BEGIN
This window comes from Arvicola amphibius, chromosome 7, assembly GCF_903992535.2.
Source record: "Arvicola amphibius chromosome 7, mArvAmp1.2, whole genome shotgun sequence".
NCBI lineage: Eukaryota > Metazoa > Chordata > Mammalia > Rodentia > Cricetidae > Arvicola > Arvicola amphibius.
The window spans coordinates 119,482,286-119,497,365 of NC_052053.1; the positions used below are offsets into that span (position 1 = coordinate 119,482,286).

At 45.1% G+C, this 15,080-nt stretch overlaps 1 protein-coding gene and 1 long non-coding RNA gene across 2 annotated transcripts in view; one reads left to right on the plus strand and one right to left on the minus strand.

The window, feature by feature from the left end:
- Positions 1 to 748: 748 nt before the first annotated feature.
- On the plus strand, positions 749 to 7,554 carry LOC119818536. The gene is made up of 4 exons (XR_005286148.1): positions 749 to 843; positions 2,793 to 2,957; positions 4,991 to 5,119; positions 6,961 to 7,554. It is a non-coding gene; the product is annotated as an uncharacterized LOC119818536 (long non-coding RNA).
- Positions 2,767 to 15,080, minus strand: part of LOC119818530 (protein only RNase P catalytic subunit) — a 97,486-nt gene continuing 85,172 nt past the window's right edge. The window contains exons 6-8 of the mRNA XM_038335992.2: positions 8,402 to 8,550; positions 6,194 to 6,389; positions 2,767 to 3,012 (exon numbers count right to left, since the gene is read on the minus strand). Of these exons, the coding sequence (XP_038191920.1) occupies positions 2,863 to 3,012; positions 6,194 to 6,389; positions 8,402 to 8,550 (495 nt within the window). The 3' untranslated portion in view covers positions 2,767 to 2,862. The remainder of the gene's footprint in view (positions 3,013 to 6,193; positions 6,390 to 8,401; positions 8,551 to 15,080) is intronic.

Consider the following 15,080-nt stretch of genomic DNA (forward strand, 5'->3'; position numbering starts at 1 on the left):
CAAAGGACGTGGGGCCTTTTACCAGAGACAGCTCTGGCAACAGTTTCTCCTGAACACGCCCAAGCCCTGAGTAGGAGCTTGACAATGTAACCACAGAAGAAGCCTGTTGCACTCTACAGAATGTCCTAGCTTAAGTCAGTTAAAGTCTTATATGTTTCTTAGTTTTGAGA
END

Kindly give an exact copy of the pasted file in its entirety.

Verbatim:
This window comes from Arvicola amphibius, chromosome 7, assembly GCF_903992535.2.
Source record: "Arvicola amphibius chromosome 7, mArvAmp1.2, whole genome shotgun sequence".
NCBI lineage: Eukaryota > Metazoa > Chordata > Mammalia > Rodentia > Cricetidae > Arvicola > Arvicola amphibius.
The window spans coordinates 119,482,286-119,497,365 of NC_052053.1; the positions used below are offsets into that span (position 1 = coordinate 119,482,286).

At 45.1% G+C, this 15,080-nt stretch overlaps 1 protein-coding gene and 1 long non-coding RNA gene across 2 annotated transcripts in view; one reads left to right on the plus strand and one right to left on the minus strand.

The window, feature by feature from the left end:
- Positions 1 to 748: 748 nt before the first annotated feature.
- On the plus strand, positions 749 to 7,554 carry LOC119818536. The gene is made up of 4 exons (XR_005286148.1): positions 749 to 843; positions 2,793 to 2,957; positions 4,991 to 5,119; positions 6,961 to 7,554. It is a non-coding gene; the product is annotated as an uncharacterized LOC119818536 (long non-coding RNA).
- Positions 2,767 to 15,080, minus strand: part of LOC119818530 (protein only RNase P catalytic subunit) — a 97,486-nt gene continuing 85,172 nt past the window's right edge. The window contains exons 6-8 of the mRNA XM_038335992.2: positions 8,402 to 8,550; positions 6,194 to 6,389; positions 2,767 to 3,012 (exon numbers count right to left, since the gene is read on the minus strand). Of these exons, the coding sequence (XP_038191920.1) occupies positions 2,863 to 3,012; positions 6,194 to 6,389; positions 8,402 to 8,550 (495 nt within the window). The 3' untranslated portion in view covers positions 2,767 to 2,862. The remainder of the gene's footprint in view (positions 3,013 to 6,193; positions 6,390 to 8,401; positions 8,551 to 15,080) is intronic.

Consider the following 15,080-nt stretch of genomic DNA (forward strand, 5'->3'; position numbering starts at 1 on the left):
CAAAGGACGTGGGGCCTTTTACCAGAGACAGCTCTGGCAACAGTTTCTCCTGAACACGCCCAAGCCCTGAGTAGGAGCTTGACAATGTAACCACAGAAGAAGCCTGTTGCACTCTACAGAATGTCCTAGCTTAAGTCAGTTAAAGTCTTATATGTTTCTTAGTTTTGAGA